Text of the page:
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JFK - The Movie (1 Viewer)

Jack Briggs

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Tyler: I just read your most recent post here. Do NOT venture into the territory you clearly want to move in. My earlier post was written with you in mind but intended not to single you out. Now I can't avoid it. I trust you read the posting guidelines before signing up at HTF? JB
 

Nathan V

Supporting Actor
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Jul 16, 2002
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There's far more than a shred. I can't for the life of me believe that the lone gunman idea. There's just no proof. Of course, there isn't hard proof for the conspiracy ideas, but the sheer amount of coincidence and overwhelming reasonable doubt and thousands of "mini-facts" are what I base my opinion on. For anyone who wants more info, check out "Crossfire: the plot that killed Kennedy," which is several hundred pages worth of interviews and document analyses and other reports on EVERYthing remotely connected to the assassination. You'll find out what Oswald's mom's sister's hair color was, and what type of green onions Hoover liked. The nice thing about the book is that it doesn't force a conclusion on you (I don't hink); you can make up your mind. Also recommended is "The Killing of a President," which is every single photo of the incident and tons of visual analyses and info on stuff surrounding it.
Anyway, I think the movie is absolutely incredible. The atmosphere is so "cool" ( I can't think of another word right now), the editing (both film and sound) absolutely rocks, and the cinematography's is effing amazing. A must own for any movie fan. Sure, Silence of the Lambs is great, but JFK got the shaft. Bigtime.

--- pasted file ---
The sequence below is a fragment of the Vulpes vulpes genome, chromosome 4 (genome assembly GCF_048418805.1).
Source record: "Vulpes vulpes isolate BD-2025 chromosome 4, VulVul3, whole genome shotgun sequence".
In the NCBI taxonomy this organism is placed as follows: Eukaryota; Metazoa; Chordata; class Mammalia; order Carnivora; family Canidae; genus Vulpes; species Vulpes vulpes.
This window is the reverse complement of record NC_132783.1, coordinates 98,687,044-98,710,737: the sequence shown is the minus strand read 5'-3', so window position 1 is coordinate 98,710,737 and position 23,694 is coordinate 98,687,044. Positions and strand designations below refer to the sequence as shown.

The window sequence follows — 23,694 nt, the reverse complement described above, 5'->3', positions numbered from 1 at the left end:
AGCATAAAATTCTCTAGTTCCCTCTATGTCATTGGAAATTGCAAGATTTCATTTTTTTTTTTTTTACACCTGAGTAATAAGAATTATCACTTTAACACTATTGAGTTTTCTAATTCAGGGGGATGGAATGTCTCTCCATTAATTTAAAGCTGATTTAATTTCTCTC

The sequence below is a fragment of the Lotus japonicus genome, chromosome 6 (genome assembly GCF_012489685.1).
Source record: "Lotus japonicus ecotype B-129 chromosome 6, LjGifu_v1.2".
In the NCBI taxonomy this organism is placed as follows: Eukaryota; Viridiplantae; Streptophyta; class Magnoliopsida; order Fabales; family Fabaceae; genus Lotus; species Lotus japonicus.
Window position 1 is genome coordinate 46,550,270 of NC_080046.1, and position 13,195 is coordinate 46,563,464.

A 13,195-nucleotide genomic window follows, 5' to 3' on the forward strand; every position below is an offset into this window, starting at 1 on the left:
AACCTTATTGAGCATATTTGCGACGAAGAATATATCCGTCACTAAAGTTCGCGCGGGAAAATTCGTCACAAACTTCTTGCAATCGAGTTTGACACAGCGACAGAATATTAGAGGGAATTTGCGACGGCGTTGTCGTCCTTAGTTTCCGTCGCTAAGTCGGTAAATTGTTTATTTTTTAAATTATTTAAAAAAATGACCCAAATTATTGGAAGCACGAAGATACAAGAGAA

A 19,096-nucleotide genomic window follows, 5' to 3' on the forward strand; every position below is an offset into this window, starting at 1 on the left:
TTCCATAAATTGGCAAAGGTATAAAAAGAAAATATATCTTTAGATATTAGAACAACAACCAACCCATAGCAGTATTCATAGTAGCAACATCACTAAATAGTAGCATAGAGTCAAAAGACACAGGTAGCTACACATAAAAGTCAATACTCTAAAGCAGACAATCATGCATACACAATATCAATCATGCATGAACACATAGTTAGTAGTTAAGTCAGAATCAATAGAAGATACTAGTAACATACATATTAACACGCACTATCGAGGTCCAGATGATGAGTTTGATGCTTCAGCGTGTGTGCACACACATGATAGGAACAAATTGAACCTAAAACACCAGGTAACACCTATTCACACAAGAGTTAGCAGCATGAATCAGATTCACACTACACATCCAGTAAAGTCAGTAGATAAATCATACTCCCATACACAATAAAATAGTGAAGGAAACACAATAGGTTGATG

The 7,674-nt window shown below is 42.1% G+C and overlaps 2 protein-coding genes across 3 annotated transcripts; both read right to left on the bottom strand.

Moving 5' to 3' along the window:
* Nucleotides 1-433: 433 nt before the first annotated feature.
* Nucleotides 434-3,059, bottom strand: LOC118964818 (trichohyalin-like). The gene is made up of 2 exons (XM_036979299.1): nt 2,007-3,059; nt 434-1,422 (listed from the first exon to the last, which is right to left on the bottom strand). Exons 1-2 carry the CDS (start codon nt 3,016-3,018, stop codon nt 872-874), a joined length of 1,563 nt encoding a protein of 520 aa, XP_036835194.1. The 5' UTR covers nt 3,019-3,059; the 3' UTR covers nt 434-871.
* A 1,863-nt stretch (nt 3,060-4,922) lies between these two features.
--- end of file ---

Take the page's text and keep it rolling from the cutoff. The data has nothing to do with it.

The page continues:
Let's see how long we can keep this thread up before the first personal attack. :)
Nathan
 

David Von Pein

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It would worry me if you *did* believe it was one superhuman shooter from a window.
Start worrying then. I'm in the "one shooter (Oswald)" camp. :)
Nothing "superhuman", though, about Oswald's having done it alone. Lee had ample training in the Marines and had practiced with that Carcano for months before November 22nd rolled around. PLUS: He more-than-likely had 8 seconds to accomplish the shooting, rather than the 5.6-second shooting window. (First shot missed at approx. Zapruder frame 160, allowing Lee two seconds more to re-aim.)
As for the movie....I have to say I like it very much. And a great DVD presentation to boot. :)
Sure, its theories proposed within are pure out-&-out hogwash (IMO, that is), BUT, it IS pretty accurate from the standpoint that it's showing the events of 1963-1969 from the viewpoint of (mostly) not Oliver Stone, but Jim Garrison.
Of course, Stone couldn't resist embellishing Garrison's theories, and stepping them up a bit. But, it's basically Garrison's story that we see on screen (with some exceptions, including that of Stone's mysterious "Mr. X", who was thrown into the mix to heighten the drama [and fiction!]).